Indiana attorney general faces ethics case over abortion doctor remarks

Rep. Todd Rokita (R-IN) announces the 2018 budget blueprint during a press conference on Capitol Hill in Washington

By Nate Raymond and David Thomas

(Reuters) - An Indiana judicial watchdog on Monday accused Republican Attorney General Todd Rokita of violating professional conduct rules while making statements about a doctor in the state who performed an abortion on a 10-year-old rape victim from Ohio.

The complaint by the Indiana Supreme Court Disciplinary Commission cited statements Rokita made on Fox News in July 2022 about Dr. Caitlin Bernard in a case that became a flashpoint in the debate over abortion access.

The commission's move is the latest in a state whose highest court in June upheld a law banning nearly all abortions in the state. The Indiana Supreme Court is also the ultimate arbiter for any attorneys charged with misconduct by the commission.

Rokita, who opposes abortion, had opened an investigation into Bernard. During a show hosted by Fox's Jesse Watters, he described her as an "abortion activist acting as a doctor - with a history of failure to report" child abuse cases.

The commission said those comments violated rules barring lawyers from making public statements with a substantial likelihood of "materially prejudicing" a case.

In a written response on Monday, Rokita said he was not required to maintain confidentiality in Bernard's case, claiming she "violated her own duties of confidentiality by disclosing her patient's condition."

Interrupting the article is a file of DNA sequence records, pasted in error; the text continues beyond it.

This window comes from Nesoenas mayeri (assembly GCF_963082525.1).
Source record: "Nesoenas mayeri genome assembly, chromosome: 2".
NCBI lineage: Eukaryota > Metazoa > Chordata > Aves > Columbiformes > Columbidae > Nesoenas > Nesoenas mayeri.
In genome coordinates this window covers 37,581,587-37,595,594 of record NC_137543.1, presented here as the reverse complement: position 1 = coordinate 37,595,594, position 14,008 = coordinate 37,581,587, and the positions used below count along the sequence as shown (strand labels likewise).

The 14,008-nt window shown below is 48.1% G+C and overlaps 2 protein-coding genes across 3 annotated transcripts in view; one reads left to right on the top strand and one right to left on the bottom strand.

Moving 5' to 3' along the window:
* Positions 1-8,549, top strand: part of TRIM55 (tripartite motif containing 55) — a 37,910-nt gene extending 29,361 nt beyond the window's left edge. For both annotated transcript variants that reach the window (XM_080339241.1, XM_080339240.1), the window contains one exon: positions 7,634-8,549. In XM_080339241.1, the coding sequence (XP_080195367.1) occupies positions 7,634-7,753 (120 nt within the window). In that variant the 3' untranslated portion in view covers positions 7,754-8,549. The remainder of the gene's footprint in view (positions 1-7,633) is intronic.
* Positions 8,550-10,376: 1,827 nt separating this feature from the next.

Rokita also questioned whether an Indiana confidentiality law invoked by the commission held any power over him, arguing that it only applies to an attorney general's employees.

Bernard has said the Ohio child was referred to her three days after the U.S. Supreme Court overturned Roe v. Wade, the 1973 case that guaranteed federal abortion rights. Ohio and other states quickly enforced strict limits on abortion in the wake of the ruling, sometimes without exceptions involving rape.

Rokita filed a medical licensing board complaint against Bernard in November, accusing her of violating her patient's privacy rights and failing to immediately report child abuse to Indiana authorities.

The board in May reprimanded Bernard for speaking publicly about her patient's condition in violation of privacy laws and fined her $3,000.

A lawyer for Bernard said she had no comment on the disciplinary case against Rokita.

(Reporting by Nate Raymond and David Thomas; Editing by David Bario and Sonali Paul)